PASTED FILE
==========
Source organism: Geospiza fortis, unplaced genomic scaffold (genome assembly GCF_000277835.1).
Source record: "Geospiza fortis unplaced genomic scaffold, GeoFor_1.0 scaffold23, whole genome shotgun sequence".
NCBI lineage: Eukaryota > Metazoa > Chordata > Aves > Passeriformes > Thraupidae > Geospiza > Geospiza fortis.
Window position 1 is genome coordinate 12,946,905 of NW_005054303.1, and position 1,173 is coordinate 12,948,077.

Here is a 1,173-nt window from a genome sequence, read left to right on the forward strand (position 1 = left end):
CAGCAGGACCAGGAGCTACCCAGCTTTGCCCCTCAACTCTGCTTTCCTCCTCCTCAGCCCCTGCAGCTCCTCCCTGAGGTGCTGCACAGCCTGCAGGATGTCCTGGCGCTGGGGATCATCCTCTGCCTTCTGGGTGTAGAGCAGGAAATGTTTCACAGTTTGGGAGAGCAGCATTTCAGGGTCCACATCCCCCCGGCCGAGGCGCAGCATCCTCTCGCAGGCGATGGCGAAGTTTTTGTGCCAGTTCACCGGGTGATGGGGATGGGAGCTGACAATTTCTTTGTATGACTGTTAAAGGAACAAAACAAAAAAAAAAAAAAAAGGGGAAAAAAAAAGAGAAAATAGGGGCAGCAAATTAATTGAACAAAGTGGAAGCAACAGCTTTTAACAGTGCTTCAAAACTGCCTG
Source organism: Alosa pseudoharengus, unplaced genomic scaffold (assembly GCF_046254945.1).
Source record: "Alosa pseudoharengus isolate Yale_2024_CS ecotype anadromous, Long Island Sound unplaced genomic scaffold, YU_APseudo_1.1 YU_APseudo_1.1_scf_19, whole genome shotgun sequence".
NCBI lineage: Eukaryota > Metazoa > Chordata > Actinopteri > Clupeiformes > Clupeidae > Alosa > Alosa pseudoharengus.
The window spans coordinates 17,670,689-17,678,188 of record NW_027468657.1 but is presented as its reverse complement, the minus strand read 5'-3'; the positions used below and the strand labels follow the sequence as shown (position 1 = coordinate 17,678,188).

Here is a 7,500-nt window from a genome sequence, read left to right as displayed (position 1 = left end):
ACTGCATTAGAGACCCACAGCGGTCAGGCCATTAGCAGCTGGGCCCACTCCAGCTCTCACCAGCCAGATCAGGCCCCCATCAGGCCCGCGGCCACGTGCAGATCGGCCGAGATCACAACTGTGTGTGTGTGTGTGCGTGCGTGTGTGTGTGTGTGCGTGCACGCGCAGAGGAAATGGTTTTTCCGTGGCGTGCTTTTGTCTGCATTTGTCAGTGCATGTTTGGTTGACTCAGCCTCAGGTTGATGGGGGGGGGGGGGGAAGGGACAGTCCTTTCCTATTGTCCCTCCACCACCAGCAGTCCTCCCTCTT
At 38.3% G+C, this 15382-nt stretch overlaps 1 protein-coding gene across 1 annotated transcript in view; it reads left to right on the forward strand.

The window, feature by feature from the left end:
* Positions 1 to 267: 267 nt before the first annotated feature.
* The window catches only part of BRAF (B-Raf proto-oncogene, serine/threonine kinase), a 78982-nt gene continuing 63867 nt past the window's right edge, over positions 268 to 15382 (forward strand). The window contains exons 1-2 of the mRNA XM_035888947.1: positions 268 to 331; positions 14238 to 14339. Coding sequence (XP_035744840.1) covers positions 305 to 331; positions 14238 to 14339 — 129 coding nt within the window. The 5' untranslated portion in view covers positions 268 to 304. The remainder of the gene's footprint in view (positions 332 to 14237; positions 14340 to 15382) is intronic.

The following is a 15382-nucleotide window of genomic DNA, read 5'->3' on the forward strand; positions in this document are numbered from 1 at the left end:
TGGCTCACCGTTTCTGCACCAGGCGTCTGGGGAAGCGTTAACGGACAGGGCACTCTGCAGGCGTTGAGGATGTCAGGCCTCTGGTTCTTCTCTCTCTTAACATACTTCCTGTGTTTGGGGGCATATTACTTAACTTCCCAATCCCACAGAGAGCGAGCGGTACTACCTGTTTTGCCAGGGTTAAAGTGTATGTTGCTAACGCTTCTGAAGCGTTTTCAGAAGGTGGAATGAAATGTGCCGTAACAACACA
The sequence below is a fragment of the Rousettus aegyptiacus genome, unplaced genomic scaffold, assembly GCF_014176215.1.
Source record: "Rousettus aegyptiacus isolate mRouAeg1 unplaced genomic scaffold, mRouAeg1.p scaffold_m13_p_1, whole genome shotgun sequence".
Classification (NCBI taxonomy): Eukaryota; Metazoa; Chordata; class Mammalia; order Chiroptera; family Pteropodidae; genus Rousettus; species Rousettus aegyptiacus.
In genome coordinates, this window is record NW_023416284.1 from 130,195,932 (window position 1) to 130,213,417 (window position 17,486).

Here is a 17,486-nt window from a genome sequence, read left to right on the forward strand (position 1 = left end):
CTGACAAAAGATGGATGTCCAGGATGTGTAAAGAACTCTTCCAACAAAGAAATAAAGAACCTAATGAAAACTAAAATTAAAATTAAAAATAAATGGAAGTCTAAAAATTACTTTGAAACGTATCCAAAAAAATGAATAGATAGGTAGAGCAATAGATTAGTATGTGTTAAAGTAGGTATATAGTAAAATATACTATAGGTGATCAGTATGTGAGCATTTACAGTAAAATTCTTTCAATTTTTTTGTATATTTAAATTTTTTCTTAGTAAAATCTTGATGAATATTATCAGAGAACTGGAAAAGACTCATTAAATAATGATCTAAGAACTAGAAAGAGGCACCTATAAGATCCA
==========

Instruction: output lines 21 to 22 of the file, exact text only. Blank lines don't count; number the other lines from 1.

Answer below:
Classification (NCBI taxonomy): Eukaryota; Metazoa; Chordata; class Mammalia; order Chiroptera; family Pteropodidae; genus Rousettus; species Rousettus aegyptiacus.
In genome coordinates, this window is record NW_023416284.1 from 130,195,932 (window position 1) to 130,213,417 (window position 17,486).